"I think they've got to know that we're teetering on the edge," said Matt Kuchar, whose round of 71 left him eight strokes back, in a tie for seventh. "And you don't want to have a Shinnecock  all over again. It's close.
"I expect conditions to be really, really challenging, more so than today. That makes birdies awfully tough. Pars are fantastic. It's hard to catch up just by making a bunch of pars. It's going to take a guy shooting 4- or 5-under, one of those amazing rounds, to have a chance."
And it will likely take Kaymer backing up. He did that Saturday, but only slightly, in the end his lead being cut by just that single stroke. Under the circumstances -- and he played with Brendon Todd, who shot a 79 -- it was impressive.
But let's put things in perspective: If Kaymer, Fowler and Compton all shoot those same scores Sunday, there will be a three-way playoff Monday.
"I feel like the course instructs you where to hit it," said Justin Rose, the defending champion and the only major winner among the top 15 players chasing Kaymer -- although he is nine strokes behind. "If you start going at flags -- the chasing pack has got that dilemma. They need to make up shots, but they know they can't get too aggressive around here.
"Martin is playing the same strategy as the guys trying to chase him. I don't know if that plays into his hands or that doesn't. If he starts making mistakes, things get a little tense out there. I feel like there's only one way to play this golf course and that's fairly conservatively."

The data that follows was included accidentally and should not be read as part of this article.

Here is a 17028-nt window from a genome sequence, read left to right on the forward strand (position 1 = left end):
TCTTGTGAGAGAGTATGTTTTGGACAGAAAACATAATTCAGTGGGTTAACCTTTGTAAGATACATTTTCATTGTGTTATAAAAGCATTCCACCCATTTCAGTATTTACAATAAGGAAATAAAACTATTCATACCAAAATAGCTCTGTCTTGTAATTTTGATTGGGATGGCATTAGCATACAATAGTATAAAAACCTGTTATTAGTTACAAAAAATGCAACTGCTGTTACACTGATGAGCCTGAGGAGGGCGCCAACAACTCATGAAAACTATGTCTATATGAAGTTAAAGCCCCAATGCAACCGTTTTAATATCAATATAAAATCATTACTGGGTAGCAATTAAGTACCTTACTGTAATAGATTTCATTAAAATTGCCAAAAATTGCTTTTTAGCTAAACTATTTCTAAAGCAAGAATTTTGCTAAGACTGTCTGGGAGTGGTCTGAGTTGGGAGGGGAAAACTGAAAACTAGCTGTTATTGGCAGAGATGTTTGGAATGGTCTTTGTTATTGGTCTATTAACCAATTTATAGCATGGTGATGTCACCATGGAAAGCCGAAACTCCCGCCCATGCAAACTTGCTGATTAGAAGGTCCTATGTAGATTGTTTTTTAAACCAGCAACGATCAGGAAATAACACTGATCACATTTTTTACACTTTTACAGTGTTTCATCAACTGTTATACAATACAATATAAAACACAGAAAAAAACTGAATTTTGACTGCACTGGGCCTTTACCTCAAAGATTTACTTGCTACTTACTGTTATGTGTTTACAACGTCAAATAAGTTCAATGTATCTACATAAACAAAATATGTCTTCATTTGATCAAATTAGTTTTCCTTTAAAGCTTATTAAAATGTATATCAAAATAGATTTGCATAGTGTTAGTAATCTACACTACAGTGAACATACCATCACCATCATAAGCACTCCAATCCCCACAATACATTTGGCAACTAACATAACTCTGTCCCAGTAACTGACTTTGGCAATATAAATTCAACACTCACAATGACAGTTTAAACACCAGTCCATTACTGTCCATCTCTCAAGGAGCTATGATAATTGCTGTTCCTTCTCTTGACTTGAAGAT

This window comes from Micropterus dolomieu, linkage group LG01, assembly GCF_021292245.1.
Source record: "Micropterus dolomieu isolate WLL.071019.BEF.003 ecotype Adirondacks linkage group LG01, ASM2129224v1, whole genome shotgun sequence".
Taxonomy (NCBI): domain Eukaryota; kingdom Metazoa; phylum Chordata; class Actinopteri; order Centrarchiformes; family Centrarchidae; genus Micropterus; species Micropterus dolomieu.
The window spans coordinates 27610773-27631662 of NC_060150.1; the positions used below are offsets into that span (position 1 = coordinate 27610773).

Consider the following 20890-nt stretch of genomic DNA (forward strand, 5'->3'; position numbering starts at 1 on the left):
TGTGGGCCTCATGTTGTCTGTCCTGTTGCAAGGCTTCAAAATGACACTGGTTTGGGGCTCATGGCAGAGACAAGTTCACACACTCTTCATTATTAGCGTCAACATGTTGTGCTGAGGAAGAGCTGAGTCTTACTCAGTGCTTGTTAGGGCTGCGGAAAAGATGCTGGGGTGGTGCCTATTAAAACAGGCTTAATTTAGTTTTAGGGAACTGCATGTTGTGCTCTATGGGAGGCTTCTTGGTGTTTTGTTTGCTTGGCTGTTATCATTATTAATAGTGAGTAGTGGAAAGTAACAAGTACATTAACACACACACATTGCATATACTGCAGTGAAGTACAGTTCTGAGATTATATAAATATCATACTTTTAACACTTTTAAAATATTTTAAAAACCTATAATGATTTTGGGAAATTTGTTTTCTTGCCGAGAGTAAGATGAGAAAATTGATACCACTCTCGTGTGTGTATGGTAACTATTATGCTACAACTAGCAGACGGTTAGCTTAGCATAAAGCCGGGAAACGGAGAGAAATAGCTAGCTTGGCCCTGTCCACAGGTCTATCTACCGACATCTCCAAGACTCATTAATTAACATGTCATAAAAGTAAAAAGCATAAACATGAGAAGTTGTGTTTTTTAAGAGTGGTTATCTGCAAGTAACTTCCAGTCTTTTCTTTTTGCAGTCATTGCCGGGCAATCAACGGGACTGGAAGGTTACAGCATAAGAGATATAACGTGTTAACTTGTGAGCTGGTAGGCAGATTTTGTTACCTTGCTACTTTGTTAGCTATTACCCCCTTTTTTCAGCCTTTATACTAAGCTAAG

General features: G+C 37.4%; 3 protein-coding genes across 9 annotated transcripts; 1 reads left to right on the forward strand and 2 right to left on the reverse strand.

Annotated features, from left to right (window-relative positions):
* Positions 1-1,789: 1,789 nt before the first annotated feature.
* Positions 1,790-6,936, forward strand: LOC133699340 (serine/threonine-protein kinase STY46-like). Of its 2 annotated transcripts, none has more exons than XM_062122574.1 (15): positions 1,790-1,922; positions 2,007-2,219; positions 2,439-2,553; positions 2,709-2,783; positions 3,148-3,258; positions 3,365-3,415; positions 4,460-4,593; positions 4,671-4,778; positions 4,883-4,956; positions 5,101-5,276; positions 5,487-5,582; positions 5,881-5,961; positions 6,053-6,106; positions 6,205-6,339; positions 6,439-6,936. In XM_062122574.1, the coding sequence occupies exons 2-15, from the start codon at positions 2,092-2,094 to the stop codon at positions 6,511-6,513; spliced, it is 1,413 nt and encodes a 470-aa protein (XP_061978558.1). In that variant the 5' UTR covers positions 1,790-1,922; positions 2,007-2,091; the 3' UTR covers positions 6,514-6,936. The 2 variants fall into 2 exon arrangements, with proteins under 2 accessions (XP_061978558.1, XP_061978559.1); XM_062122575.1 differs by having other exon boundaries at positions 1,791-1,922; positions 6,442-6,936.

Kaymer, 29, does not appear to be a man who is tense. Much of that likely has to do with the fact that he feels comfortable with his game, with his swing, after a few years of struggles as he worked on changes after making it to No. 1 in the world.
And then there is his experience. His victory at the PGA Championship four years ago in a playoff over Bubba Watson stamped him as one of the game's up-and-coming players. He was just 25 at the time, but uncomfortable that his arsenal of shots was lacking. So he went to work on it, and now he is 18 holes away from becoming the first player to win the Players Championship and U.S. Open in the same year.
He can also draw on perhaps the most intense moment of his career, when he made the 5-foot clinching putt at the 2012 Ryder Cup on the 18th green. Had that putt not gone in, the Americans might very well have defeated Europe that day.
"I like to be in control of things; it's the way I think a lot of Germans are," Kaymer said. "But at the end of the day, you have to feel on the golf course. You have to create that feel and trust your skill and all the work.
"It's about that feel, that touch, that you play with your heart, that you can't control too many things. That's what I was trying to do the last three years. Now I just play."
And for three days at least, it has worked beautifully at Pinehurst.